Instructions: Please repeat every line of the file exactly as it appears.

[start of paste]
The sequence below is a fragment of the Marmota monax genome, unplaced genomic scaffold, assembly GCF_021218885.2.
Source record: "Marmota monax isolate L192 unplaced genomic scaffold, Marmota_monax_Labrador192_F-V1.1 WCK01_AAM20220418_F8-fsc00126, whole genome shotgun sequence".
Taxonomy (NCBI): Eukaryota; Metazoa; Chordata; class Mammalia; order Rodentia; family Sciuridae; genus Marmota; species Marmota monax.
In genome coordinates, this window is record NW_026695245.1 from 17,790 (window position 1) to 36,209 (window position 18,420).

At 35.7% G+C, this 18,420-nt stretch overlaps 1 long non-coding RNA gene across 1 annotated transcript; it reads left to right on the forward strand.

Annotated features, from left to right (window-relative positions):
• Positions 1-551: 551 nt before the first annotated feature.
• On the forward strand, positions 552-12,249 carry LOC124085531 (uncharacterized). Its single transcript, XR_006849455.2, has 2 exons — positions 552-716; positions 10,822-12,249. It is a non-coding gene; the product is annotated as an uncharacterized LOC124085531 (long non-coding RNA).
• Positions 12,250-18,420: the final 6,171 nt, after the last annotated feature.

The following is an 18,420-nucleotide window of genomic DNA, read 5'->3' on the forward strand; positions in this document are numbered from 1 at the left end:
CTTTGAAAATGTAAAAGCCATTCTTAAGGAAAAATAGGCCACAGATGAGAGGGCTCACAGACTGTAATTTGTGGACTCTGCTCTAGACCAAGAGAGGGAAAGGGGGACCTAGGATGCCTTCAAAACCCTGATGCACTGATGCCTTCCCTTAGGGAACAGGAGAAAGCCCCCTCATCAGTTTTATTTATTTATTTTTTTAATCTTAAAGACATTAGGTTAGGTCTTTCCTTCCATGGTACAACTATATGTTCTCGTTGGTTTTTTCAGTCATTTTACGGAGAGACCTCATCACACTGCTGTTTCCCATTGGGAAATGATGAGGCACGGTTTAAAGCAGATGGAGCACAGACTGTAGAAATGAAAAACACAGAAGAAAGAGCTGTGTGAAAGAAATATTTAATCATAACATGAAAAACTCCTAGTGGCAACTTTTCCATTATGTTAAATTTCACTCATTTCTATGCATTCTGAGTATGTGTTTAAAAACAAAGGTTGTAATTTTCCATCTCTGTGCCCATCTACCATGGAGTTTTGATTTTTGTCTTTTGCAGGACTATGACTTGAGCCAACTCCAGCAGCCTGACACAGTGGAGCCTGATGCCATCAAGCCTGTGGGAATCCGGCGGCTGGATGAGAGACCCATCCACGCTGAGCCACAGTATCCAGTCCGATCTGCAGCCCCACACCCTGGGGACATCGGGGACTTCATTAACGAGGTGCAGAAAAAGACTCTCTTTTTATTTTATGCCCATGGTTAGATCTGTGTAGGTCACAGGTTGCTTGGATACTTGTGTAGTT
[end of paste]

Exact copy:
The sequence below is a fragment of the Marmota monax genome, unplaced genomic scaffold, assembly GCF_021218885.2.
Source record: "Marmota monax isolate L192 unplaced genomic scaffold, Marmota_monax_Labrador192_F-V1.1 WCK01_AAM20220418_F8-fsc00126, whole genome shotgun sequence".
Taxonomy (NCBI): Eukaryota; Metazoa; Chordata; class Mammalia; order Rodentia; family Sciuridae; genus Marmota; species Marmota monax.
In genome coordinates, this window is record NW_026695245.1 from 17,790 (window position 1) to 36,209 (window position 18,420).

At 35.7% G+C, this 18,420-nt stretch overlaps 1 long non-coding RNA gene across 1 annotated transcript; it reads left to right on the forward strand.

Annotated features, from left to right (window-relative positions):
• Positions 1-551: 551 nt before the first annotated feature.
• On the forward strand, positions 552-12,249 carry LOC124085531 (uncharacterized). Its single transcript, XR_006849455.2, has 2 exons — positions 552-716; positions 10,822-12,249. It is a non-coding gene; the product is annotated as an uncharacterized LOC124085531 (long non-coding RNA).
• Positions 12,250-18,420: the final 6,171 nt, after the last annotated feature.

The following is an 18,420-nucleotide window of genomic DNA, read 5'->3' on the forward strand; positions in this document are numbered from 1 at the left end:
CTTTGAAAATGTAAAAGCCATTCTTAAGGAAAAATAGGCCACAGATGAGAGGGCTCACAGACTGTAATTTGTGGACTCTGCTCTAGACCAAGAGAGGGAAAGGGGGACCTAGGATGCCTTCAAAACCCTGATGCACTGATGCCTTCCCTTAGGGAACAGGAGAAAGCCCCCTCATCAGTTTTATTTATTTATTTTTTTAATCTTAAAGACATTAGGTTAGGTCTTTCCTTCCATGGTACAACTATATGTTCTCGTTGGTTTTTTCAGTCATTTTACGGAGAGACCTCATCACACTGCTGTTTCCCATTGGGAAATGATGAGGCACGGTTTAAAGCAGATGGAGCACAGACTGTAGAAATGAAAAACACAGAAGAAAGAGCTGTGTGAAAGAAATATTTAATCATAACATGAAAAACTCCTAGTGGCAACTTTTCCATTATGTTAAATTTCACTCATTTCTATGCATTCTGAGTATGTGTTTAAAAACAAAGGTTGTAATTTTCCATCTCTGTGCCCATCTACCATGGAGTTTTGATTTTTGTCTTTTGCAGGACTATGACTTGAGCCAACTCCAGCAGCCTGACACAGTGGAGCCTGATGCCATCAAGCCTGTGGGAATCCGGCGGCTGGATGAGAGACCCATCCACGCTGAGCCACAGTATCCAGTCCGATCTGCAGCCCCACACCCTGGGGACATCGGGGACTTCATTAACGAGGTGCAGAAAAAGACTCTCTTTTTATTTTATGCCCATGGTTAGATCTGTGTAGGTCACAGGTTGCTTGGATACTTGTGTAGTT